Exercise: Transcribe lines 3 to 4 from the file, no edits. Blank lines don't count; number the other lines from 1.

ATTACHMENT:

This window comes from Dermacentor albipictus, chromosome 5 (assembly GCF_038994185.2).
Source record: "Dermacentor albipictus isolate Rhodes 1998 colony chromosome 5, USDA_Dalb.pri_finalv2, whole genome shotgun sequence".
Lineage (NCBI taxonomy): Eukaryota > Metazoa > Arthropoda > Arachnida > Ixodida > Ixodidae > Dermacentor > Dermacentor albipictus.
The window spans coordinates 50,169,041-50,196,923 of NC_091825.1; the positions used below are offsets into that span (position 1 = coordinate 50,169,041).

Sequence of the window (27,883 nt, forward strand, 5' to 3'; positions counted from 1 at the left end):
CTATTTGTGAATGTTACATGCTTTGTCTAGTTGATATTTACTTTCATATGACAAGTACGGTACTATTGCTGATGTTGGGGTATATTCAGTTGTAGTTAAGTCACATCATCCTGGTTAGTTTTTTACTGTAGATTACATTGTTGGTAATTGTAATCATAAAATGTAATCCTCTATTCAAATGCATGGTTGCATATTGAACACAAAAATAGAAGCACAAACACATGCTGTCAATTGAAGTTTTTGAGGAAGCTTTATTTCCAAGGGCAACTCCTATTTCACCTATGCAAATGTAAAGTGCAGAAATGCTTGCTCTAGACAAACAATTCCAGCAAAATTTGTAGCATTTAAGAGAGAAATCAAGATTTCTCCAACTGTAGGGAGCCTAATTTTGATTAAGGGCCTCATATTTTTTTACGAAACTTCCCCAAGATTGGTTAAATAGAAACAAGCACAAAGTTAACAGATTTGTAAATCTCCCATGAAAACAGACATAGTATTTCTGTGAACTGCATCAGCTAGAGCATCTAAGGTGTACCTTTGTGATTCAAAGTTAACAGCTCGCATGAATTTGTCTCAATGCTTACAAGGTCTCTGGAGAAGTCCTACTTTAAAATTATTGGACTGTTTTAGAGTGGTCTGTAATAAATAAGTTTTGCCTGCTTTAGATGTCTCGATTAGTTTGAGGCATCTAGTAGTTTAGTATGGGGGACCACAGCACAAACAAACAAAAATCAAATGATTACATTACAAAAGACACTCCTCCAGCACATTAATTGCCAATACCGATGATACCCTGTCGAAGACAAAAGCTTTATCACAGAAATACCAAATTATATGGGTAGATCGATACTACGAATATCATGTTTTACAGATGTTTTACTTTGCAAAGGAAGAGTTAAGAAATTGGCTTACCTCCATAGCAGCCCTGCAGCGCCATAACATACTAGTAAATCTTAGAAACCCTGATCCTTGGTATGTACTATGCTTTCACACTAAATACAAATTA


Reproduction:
Lineage (NCBI taxonomy): Eukaryota > Metazoa > Arthropoda > Arachnida > Ixodida > Ixodidae > Dermacentor > Dermacentor albipictus.
The window spans coordinates 50,169,041-50,196,923 of NC_091825.1; the positions used below are offsets into that span (position 1 = coordinate 50,169,041).